Aftab A. Soomro

Pathology, Ghulam Muhammad Mahar Medical Hospital, Sukkur, PAK

Salma Lakho

Internal Medicine, Ghulam Muhammad Mahar Medical College and Hospital, Sukkur, PAK

Zamanat Ali

Internal Medicine, Ghulam Muhammad Mahar Medical Hospital, Sukkur, PAK

Zulifqar Ali Soomro

Orthopaedics, Ghulam Muhammad Mahar Medical Hospital, Sukkur, PAK

Faizan Shaukat

Internal Medicine, Jinnah Postgraduate Medical Centre, Karachi, PAK


Ethics Statement and Conflict of Interest Disclosures

Human subjects: Consent was obtained by all participants in this study. Ghulam Muhammad Mahar Medical College issued approval GMMMC/18/12/15C. Animal subjects: All authors have confirmed that this study did not involve animal subjects or tissue. Conflicts of interest: In compliance with the ICMJE uniform disclosure form, all authors declare the following: Payment/services info: All authors have declared that no financial support was received from any organization for the submitted work. Financial relationships: All authors have declared that they have no financial relationships at present or within the previous three years with any organizations that might have an interest in the submitted work. Other relationships: All authors have declared that there are no other relationships or activities that could appear to have influenced the submitted work.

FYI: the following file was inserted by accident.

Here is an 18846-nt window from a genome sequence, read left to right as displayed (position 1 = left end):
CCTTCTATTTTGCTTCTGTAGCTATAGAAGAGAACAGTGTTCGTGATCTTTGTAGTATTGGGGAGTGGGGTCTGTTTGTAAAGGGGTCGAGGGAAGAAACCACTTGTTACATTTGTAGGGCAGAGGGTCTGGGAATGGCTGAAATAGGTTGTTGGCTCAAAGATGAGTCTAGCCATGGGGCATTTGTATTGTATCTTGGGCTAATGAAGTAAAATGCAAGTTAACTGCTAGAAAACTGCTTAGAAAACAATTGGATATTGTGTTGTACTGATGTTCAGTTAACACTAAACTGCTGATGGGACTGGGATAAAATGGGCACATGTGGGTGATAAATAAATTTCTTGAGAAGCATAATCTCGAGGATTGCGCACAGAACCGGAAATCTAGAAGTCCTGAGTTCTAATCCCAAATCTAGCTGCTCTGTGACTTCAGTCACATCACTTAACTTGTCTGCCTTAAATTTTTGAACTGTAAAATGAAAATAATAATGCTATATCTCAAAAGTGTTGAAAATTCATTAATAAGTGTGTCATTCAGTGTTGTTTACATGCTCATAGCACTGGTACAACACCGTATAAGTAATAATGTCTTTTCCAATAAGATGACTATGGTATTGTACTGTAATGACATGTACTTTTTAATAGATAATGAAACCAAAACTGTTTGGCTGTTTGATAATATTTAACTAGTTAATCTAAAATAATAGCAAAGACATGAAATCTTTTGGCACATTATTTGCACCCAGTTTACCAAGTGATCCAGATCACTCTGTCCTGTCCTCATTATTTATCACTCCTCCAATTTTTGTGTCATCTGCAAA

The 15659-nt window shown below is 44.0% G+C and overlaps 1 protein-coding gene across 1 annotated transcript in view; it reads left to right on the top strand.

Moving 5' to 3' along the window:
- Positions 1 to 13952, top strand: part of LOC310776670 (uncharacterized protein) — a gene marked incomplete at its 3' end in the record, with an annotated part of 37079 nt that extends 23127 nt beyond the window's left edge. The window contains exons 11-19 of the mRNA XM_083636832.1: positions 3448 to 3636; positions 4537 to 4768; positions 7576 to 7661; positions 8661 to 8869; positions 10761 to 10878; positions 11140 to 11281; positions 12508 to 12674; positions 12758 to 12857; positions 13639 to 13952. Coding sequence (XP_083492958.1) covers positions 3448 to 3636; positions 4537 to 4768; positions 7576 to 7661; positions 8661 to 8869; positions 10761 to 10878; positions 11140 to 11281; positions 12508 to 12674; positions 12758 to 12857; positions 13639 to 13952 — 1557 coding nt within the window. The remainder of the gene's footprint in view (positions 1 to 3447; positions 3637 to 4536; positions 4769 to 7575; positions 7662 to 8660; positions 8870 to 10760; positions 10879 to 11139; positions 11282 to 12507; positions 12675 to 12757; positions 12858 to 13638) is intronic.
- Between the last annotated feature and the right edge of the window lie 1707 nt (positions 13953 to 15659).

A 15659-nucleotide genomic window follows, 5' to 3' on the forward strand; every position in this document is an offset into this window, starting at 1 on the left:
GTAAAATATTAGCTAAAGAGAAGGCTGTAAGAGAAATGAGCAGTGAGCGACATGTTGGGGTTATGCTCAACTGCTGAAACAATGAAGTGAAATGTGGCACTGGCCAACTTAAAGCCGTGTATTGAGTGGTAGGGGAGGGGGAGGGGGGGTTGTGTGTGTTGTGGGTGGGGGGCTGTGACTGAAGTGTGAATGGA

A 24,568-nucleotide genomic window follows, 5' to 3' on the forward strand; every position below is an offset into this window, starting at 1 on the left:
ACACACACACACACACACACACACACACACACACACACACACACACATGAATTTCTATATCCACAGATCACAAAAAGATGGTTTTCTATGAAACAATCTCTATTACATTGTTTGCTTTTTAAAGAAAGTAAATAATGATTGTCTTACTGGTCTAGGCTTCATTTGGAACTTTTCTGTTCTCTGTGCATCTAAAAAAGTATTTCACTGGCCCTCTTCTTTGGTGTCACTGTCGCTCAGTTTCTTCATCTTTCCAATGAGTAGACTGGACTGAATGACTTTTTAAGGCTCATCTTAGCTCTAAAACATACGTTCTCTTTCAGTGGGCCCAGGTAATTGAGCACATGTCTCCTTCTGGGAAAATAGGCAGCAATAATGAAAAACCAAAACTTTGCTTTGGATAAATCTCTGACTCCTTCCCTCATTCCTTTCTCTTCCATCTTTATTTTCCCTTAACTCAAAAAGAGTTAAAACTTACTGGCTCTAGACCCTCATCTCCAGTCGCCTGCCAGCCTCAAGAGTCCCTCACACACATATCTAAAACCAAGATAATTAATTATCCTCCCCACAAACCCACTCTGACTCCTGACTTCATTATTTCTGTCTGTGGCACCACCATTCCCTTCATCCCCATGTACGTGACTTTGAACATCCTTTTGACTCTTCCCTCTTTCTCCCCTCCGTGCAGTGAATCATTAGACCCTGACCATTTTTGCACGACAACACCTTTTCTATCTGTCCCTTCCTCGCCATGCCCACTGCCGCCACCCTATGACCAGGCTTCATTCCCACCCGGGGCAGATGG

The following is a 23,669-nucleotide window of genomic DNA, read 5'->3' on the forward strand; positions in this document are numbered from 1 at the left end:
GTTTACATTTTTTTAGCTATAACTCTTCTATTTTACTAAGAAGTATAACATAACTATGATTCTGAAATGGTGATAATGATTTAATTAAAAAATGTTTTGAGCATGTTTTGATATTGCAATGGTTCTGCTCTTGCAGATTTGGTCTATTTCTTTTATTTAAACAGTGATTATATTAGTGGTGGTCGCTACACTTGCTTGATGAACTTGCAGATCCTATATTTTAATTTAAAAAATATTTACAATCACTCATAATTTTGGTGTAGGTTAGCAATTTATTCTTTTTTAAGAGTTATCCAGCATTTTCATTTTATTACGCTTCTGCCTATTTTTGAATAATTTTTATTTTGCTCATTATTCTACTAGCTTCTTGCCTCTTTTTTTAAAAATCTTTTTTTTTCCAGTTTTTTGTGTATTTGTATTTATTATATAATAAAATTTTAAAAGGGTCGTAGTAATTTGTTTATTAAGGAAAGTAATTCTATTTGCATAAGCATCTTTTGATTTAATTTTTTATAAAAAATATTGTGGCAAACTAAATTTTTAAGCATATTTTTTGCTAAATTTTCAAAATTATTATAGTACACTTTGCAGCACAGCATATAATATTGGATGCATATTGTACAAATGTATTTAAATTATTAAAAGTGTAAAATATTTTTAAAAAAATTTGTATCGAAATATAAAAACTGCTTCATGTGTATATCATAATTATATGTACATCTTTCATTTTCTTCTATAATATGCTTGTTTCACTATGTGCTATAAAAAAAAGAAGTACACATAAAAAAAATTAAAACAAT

Original article
peer-reviewed

Depression and Anxiety in Patients with Gastroesophageal Reflux Disorder With and Without Chest Pain